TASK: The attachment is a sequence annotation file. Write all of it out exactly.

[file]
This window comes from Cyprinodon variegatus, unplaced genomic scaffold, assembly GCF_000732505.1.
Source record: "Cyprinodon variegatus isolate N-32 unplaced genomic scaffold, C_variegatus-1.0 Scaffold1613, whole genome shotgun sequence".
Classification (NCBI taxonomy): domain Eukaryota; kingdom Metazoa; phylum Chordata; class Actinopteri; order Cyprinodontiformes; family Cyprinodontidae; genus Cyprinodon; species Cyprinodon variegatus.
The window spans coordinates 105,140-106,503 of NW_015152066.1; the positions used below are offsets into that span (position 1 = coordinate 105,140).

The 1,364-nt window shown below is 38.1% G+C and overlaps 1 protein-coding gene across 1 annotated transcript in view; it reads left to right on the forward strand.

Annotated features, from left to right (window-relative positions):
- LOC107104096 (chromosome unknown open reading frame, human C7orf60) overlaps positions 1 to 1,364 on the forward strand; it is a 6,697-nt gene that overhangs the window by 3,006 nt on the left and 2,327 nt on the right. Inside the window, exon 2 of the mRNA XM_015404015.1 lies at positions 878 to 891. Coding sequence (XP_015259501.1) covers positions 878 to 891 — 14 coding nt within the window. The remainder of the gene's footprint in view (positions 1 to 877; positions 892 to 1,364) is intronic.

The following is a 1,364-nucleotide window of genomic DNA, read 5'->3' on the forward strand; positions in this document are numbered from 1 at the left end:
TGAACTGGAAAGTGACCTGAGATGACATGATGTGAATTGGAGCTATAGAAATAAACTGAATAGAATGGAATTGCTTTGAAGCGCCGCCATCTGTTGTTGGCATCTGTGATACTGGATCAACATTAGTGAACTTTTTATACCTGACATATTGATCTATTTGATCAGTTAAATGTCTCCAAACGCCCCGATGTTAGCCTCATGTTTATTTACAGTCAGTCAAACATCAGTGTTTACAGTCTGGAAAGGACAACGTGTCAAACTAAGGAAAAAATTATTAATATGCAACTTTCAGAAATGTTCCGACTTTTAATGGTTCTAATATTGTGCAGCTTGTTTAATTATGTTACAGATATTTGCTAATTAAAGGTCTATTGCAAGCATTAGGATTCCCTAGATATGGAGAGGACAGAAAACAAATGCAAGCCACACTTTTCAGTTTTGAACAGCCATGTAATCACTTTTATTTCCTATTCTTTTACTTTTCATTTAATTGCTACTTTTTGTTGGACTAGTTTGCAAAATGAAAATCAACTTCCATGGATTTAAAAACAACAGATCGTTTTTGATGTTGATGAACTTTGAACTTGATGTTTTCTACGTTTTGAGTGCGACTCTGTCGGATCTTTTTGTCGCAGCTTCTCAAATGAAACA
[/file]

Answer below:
This window comes from Cyprinodon variegatus, unplaced genomic scaffold, assembly GCF_000732505.1.
Source record: "Cyprinodon variegatus isolate N-32 unplaced genomic scaffold, C_variegatus-1.0 Scaffold1613, whole genome shotgun sequence".
Classification (NCBI taxonomy): domain Eukaryota; kingdom Metazoa; phylum Chordata; class Actinopteri; order Cyprinodontiformes; family Cyprinodontidae; genus Cyprinodon; species Cyprinodon variegatus.
The window spans coordinates 105,140-106,503 of NW_015152066.1; the positions used below are offsets into that span (position 1 = coordinate 105,140).

The 1,364-nt window shown below is 38.1% G+C and overlaps 1 protein-coding gene across 1 annotated transcript in view; it reads left to right on the forward strand.

Annotated features, from left to right (window-relative positions):
- LOC107104096 (chromosome unknown open reading frame, human C7orf60) overlaps positions 1 to 1,364 on the forward strand; it is a 6,697-nt gene that overhangs the window by 3,006 nt on the left and 2,327 nt on the right. Inside the window, exon 2 of the mRNA XM_015404015.1 lies at positions 878 to 891. Coding sequence (XP_015259501.1) covers positions 878 to 891 — 14 coding nt within the window. The remainder of the gene's footprint in view (positions 1 to 877; positions 892 to 1,364) is intronic.

The following is a 1,364-nucleotide window of genomic DNA, read 5'->3' on the forward strand; positions in this document are numbered from 1 at the left end:
TGAACTGGAAAGTGACCTGAGATGACATGATGTGAATTGGAGCTATAGAAATAAACTGAATAGAATGGAATTGCTTTGAAGCGCCGCCATCTGTTGTTGGCATCTGTGATACTGGATCAACATTAGTGAACTTTTTATACCTGACATATTGATCTATTTGATCAGTTAAATGTCTCCAAACGCCCCGATGTTAGCCTCATGTTTATTTACAGTCAGTCAAACATCAGTGTTTACAGTCTGGAAAGGACAACGTGTCAAACTAAGGAAAAAATTATTAATATGCAACTTTCAGAAATGTTCCGACTTTTAATGGTTCTAATATTGTGCAGCTTGTTTAATTATGTTACAGATATTTGCTAATTAAAGGTCTATTGCAAGCATTAGGATTCCCTAGATATGGAGAGGACAGAAAACAAATGCAAGCCACACTTTTCAGTTTTGAACAGCCATGTAATCACTTTTATTTCCTATTCTTTTACTTTTCATTTAATTGCTACTTTTTGTTGGACTAGTTTGCAAAATGAAAATCAACTTCCATGGATTTAAAAACAACAGATCGTTTTTGATGTTGATGAACTTTGAACTTGATGTTTTCTACGTTTTGAGTGCGACTCTGTCGGATCTTTTTGTCGCAGCTTCTCAAATGAAACA